Are you prepared for life after high school?


This transition program is still being assembled. finalized and tweaked.  In the coming days, there will be more information available as everything is ready to go.  If you would like information about when everything is ready, use the sign-up box below and we will let you know the moment we’re ready. 

For now here are some of the basics.  One thing to emphasize is that this is NOT  a one-size fits all type of program.  When I say that “We” will work together, I mean that.  I want to get to know the person transitioning so that I can emphasize heavily what they need and give a quick refresher course on the things we already know.  I need honest feedback from you, even if sometimes it may hurt.

All parts work together as we get the person ready to be a contributing member of society who can do their best to learn how to form relationships with neurotypicals.  


  Accepting who we are & looking at our strengths/weaknesses

Learning how to understand the neurotypical

facial expressions

body language



personal space

taking an interest in others

Constructive ways to deal with anger

Plus much more

Figuring Out the Future

Let’s be honest and say that as smart as many of us are, college is NOT the best bath for all of us. Yes, there are accommodations that can now be made at local if you’re willing to identify as on the spectrum, but they may not be enough for many of us.

College is one thing to look at. but what’s really important is to look at the person transitioning and listen to what they have to say.  Some of us are gifted in many ways, often with our hands and the ability to look at things, such as plans and see what needs to happen.  If that sounds like your student, then possibly a trade school would be beneficial.  I can’t tell you the number of people I knew when I was living in California who were plumbers, carpenters and electricians and they were out earning those with Masters degrees.

Depending on their special interests and skills, an internship or apprenticeship could work out well.  Many of us on the spectrum. myself included work from home.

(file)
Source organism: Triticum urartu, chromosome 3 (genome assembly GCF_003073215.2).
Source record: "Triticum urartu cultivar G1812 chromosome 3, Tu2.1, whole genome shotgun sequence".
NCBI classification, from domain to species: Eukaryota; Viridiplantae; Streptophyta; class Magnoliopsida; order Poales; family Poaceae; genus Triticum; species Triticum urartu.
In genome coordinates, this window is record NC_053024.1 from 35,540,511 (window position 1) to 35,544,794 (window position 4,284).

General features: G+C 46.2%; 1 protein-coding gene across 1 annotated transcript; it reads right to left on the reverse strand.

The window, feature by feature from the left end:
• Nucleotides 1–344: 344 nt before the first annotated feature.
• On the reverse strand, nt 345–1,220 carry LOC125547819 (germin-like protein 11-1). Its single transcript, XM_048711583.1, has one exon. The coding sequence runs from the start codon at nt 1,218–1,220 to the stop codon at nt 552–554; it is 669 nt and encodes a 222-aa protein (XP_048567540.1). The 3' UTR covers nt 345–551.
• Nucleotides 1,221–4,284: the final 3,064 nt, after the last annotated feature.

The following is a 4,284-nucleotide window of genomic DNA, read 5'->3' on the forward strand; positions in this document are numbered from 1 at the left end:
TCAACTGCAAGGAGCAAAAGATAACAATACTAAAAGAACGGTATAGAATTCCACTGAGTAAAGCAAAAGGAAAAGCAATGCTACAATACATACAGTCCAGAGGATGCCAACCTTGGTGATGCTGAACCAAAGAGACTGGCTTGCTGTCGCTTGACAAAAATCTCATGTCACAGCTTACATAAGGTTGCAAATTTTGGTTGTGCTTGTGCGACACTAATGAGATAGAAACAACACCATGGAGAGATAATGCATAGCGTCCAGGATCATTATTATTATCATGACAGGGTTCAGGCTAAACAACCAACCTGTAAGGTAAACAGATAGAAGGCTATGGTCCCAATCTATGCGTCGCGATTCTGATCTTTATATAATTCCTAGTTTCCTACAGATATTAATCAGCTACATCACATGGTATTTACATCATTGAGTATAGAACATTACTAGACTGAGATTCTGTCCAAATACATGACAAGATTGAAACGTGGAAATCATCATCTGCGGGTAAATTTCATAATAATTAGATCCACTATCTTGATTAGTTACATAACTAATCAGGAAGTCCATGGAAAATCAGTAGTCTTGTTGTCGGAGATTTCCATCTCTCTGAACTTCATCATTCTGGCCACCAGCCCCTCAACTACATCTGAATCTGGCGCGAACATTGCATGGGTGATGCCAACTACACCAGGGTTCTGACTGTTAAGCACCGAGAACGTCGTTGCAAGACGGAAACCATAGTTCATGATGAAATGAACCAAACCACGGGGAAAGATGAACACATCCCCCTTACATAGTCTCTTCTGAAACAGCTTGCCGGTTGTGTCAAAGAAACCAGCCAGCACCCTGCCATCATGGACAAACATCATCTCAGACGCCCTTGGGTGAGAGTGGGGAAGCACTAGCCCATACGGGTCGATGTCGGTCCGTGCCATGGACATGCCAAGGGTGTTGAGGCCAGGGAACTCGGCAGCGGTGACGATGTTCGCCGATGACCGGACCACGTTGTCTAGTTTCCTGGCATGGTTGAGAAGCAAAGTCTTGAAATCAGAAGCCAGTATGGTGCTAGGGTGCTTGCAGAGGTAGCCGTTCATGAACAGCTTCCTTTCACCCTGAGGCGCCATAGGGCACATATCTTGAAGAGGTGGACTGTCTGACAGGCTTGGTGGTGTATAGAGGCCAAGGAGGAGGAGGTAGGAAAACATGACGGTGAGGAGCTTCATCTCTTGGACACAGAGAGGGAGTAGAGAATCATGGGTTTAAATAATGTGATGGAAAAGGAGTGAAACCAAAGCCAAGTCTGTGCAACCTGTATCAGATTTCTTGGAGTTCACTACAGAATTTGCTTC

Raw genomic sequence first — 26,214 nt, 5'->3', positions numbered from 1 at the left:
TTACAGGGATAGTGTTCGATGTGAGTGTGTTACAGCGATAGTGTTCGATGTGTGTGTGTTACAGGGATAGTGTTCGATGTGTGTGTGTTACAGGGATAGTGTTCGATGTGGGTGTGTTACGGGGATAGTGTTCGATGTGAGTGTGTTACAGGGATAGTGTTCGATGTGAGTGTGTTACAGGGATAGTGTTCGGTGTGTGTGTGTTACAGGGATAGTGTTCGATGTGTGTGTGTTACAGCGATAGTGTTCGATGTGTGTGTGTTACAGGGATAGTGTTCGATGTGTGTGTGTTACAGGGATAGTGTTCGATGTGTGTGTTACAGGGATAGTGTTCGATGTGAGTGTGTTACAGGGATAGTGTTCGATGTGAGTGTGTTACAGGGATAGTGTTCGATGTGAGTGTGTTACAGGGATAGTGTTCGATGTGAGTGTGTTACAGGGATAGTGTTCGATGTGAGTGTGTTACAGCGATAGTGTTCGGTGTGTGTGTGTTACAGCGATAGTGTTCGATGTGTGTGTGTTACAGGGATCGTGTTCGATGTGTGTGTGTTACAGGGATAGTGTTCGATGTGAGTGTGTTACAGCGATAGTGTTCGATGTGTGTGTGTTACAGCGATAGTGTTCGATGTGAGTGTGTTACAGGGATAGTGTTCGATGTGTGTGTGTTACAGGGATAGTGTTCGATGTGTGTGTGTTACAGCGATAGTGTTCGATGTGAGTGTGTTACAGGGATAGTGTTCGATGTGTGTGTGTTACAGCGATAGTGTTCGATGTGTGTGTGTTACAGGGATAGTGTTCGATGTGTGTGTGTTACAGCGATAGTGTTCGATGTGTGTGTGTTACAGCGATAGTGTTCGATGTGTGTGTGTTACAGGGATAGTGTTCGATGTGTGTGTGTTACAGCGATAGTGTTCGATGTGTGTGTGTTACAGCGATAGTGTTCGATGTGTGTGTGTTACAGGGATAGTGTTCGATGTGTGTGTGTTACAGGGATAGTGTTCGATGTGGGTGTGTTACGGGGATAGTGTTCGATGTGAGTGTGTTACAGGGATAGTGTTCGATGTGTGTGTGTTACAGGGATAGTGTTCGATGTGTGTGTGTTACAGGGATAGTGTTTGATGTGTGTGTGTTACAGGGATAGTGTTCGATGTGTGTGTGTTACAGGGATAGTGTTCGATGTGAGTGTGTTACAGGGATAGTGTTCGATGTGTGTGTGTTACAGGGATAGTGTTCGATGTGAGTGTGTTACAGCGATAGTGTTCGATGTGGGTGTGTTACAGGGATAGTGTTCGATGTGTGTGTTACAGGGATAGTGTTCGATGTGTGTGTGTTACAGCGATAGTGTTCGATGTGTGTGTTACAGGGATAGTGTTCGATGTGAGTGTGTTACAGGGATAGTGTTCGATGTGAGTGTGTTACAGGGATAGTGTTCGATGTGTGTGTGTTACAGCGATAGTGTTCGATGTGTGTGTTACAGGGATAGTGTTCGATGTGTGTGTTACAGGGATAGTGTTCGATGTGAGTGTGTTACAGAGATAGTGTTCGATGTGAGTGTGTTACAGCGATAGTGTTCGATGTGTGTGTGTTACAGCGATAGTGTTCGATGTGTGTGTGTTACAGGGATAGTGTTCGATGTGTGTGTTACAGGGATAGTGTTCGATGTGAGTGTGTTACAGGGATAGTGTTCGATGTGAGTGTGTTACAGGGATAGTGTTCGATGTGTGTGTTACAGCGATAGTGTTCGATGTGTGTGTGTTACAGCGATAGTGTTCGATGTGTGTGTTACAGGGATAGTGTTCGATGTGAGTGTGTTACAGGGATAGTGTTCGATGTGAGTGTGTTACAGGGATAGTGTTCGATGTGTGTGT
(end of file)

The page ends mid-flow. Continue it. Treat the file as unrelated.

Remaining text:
If you want to know when the HIGH SCHOOL TO LIFE TRANSITION PROGRAM officially launches, please leave your email in the box below and you will be notified when we’re ready to go.  Not Weird Just Autistic promises not to spam you.  Spam bugs me and I would never do it to others.

The Harsh Reality of Turning 18

Yes, as you grow older, your options within the system become limited.  Money that was there when your child was younger, simply isn’t here for them now and that’s both sad and wrong.  Every day another few hundred of us turn eighteen and look ahead to a life they’re woefully unprepared for.

I say us because as the Founder and Head Nerd In Charge of Not Weird Just Autistic, I’m on the spectrum.  My life was very different than yours because it was ten years after I was out of high school before they started talking about autism in young school-age kids.  

I was in my early thirties before they started talking about it in high school and college-age kids and finally seven years ago, at age forty-six, I was diagnosed with Asperger’s Syndrome.  But enough about me.

I thought school life for kids on the spectrum would be awesome these days.  We knew so much more about it than we did when I was in school and the schools were well prepared for the special challenges we present.  Then I started dating the mother of a very out of control autistic tween and that’s when I realized that nothing really changed.

In California, some parents are suing the school districts just to have the contents of their student’s IEP (Individualized Education Program) completed.  Some families have gone years at a time with their children not receiving the promised weekly or daily therapy of some sorts.  Years?  That’s just wrong.

In Missouri, where I now live. districts are sticking gifted students with off the chart IQs in special education where. according to school officials, they get labeled as “Sped Kids.”  Lovely.

The reason they’re stuck in special ed is that, like many of us on the spectrum, while we excel at several classes, there are a couple that we simply do not get.  Because the student is deficient in those classes and because the teachers in the regular classes don’t like all the questions that may come from a student on the spectrum, they’re stuck in special ed.

What happens to their self-esteem of these students when they’re lumped in with the students who truly need special education classes?  How do they feel when they walk down the hall and someone who doesn’t have any sense, yells, “Hey sped kid…”

I’ll tell you what happened to me.  Years in two Christian schools and having teachers call me “weird, stupid.” and, “lazy,” dropped my self-esteem in the toilet.  At age fifty-three I still flush it out every once in a while.  These scars remain with the students.

My focus is on the high school student, college student, young adult and adult that needs help in some way to transition from where they are now to where they need to be.

To book a complimentary 30-minute video chat or in-person chat with J.R. Reed, please see the calendar below.  Evening appointments can be made available by clicking here